So: what happens to a musical in its post-Broadway existence? Often, it goes something like: cast-album, and if they’re lucky, a national tour, a UK production, maybe even a telecast. But what about foreign-language productions? Does Cats get lost in translation? Answer: hell no! Yes, theater freaks exist everywhere, and there’s a large concentration of them in Asia. And if you read the New York Times last Friday, you might’ve learned that (A) South Korea is a huge theater market, especially when it comes to musicals, and (B) the South Korean production of Dreamgirls is such a big deal, Kim Jong-Il is considering full-scale nuclear disarmament in exchange for a pair of house seats.
This is all well and great for musicals and the performing arts in general. Spread the love, we say! But: there’s something that feels a little, well, awkward watching Dreamgirls being performed by an all-Asian cast. Not wrong, per se – it’s definitely, if anything, right that musicals find lives beyond America — just…awkward. Like a green milkshake. Or wrong-sounding Muppets. Would you feel comfortable watching Dreamgirls if it were performed by an all-Caucasian cast? (Answer: no.). It’s not like watching the upcoming revival of West Side Story in Spanglish — if anything, that show was meant to be performed in Spanglish.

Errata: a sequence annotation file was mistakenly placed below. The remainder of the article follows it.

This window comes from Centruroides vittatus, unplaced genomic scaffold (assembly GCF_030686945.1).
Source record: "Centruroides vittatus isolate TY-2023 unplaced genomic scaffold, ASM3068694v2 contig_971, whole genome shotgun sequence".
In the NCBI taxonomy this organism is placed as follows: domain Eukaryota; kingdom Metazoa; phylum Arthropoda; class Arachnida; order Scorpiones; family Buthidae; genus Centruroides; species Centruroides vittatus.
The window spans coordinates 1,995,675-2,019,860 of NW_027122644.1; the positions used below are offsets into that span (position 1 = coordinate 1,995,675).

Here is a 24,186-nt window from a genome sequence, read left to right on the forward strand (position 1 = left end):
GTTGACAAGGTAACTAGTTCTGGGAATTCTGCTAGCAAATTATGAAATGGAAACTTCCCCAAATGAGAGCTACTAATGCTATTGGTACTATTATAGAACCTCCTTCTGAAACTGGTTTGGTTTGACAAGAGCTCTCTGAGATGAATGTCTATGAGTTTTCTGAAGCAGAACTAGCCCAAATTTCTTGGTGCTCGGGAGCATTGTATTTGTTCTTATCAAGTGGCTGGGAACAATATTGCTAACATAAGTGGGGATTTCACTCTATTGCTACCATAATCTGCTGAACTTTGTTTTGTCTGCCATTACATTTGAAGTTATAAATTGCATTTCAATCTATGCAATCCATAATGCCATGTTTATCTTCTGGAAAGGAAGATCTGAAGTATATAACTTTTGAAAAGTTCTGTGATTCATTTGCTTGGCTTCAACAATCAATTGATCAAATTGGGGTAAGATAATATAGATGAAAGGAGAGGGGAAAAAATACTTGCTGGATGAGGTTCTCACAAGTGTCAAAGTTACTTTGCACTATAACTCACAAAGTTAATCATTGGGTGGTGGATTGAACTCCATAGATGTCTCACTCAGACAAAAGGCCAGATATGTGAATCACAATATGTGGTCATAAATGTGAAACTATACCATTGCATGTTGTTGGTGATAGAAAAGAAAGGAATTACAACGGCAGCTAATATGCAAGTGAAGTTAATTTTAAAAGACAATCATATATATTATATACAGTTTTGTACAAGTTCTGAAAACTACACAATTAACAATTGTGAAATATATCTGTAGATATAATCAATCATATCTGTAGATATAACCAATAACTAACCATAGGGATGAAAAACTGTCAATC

But then there’s the simply strange: Spring Awakening, opening in Japan. Nevermind the fact that the show — a rock romp detailing various sexual encounters and “maturing” — is a little racy, and that Japanese pop culture has a rampant pedophilia problem. Try watching this show being performed by an all-Japanese cast, in Japanese. Yes, it’s as strange as you’d think it would be. Video from the cast performing opening number “Mama Who Bore Me” at a press event for the production is below — make sure to watch around the 50-second mark, when the “dancing” kicks in.